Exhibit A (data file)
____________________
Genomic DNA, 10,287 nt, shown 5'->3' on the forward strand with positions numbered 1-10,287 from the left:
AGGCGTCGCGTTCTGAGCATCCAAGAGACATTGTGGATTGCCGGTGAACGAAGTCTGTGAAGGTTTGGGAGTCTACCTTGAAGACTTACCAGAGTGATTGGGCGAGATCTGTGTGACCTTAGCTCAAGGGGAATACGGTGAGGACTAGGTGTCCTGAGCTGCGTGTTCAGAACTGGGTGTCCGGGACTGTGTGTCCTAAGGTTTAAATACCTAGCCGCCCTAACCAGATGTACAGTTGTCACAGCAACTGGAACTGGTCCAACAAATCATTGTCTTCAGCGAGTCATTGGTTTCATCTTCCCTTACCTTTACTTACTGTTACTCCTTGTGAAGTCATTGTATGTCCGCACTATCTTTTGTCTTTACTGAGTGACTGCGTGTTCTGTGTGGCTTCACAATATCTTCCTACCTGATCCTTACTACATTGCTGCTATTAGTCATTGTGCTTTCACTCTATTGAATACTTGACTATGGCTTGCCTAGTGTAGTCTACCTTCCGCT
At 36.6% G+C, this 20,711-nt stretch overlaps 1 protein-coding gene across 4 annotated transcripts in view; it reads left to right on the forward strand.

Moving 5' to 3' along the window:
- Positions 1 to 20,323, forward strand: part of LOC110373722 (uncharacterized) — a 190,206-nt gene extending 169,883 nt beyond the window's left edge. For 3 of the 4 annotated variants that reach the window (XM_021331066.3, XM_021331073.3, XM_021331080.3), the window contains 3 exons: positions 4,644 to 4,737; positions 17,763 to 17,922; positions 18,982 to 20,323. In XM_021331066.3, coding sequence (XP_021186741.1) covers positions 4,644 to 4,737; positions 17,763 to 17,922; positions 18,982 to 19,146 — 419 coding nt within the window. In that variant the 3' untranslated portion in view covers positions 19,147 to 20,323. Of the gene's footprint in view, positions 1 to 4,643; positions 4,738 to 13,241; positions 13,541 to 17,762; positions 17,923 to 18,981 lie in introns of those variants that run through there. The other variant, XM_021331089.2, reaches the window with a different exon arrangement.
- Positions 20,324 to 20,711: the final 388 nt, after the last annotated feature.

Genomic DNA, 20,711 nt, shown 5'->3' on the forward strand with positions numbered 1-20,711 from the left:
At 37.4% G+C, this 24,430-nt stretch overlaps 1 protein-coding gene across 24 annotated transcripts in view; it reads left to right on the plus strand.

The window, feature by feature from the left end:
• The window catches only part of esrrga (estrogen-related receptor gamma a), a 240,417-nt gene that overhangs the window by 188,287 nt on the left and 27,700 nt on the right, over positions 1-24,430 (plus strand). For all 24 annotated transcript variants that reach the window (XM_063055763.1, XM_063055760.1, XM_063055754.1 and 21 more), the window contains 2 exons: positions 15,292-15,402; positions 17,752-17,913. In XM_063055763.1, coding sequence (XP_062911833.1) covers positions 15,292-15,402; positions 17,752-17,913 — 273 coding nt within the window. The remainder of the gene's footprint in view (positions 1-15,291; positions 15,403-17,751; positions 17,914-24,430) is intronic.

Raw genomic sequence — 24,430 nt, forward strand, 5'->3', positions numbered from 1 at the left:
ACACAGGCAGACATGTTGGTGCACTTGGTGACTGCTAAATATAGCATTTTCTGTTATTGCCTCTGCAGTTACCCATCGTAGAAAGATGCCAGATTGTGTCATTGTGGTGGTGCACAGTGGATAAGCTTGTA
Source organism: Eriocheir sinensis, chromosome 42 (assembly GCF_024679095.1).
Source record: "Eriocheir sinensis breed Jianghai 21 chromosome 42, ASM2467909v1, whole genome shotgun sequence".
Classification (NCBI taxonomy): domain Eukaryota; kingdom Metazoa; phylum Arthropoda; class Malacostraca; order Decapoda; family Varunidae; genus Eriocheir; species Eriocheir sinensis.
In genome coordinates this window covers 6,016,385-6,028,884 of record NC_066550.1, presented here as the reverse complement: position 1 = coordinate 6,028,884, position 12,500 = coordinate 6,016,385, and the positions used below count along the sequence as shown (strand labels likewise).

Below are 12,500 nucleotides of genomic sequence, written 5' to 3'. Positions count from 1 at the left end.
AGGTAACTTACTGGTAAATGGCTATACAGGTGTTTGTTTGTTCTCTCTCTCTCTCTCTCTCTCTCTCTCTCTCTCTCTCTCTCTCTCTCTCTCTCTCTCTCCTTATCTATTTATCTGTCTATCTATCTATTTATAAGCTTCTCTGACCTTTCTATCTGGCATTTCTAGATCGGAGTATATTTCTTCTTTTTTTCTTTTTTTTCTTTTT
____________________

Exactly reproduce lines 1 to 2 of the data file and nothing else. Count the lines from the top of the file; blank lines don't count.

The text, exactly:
Genomic DNA, 10,287 nt, shown 5'->3' on the forward strand with positions numbered 1-10,287 from the left:
AGGCGTCGCGTTCTGAGCATCCAAGAGACATTGTGGATTGCCGGTGAACGAAGTCTGTGAAGGTTTGGGAGTCTACCTTGAAGACTTACCAGAGTGATTGGGCGAGATCTGTGTGACCTTAGCTCAAGGGGAATACGGTGAGGACTAGGTGTCCTGAGCTGCGTGTTCAGAACTGGGTGTCCGGGACTGTGTGTCCTAAGGTTTAAATACCTAGCCGCCCTAACCAGATGTACAGTTGTCACAGCAACTGGAACTGGTCCAACAAATCATTGTCTTCAGCGAGTCATTGGTTTCATCTTCCCTTACCTTTACTTACTGTTACTCCTTGTGAAGTCATTGTATGTCCGCACTATCTTTTGTCTTTACTGAGTGACTGCGTGTTCTGTGTGGCTTCACAATATCTTCCTACCTGATCCTTACTACATTGCTGCTATTAGTCATTGTGCTTTCACTCTATTGAATACTTGACTATGGCTTGCCTAGTGTAGTCTACCTTCCGCT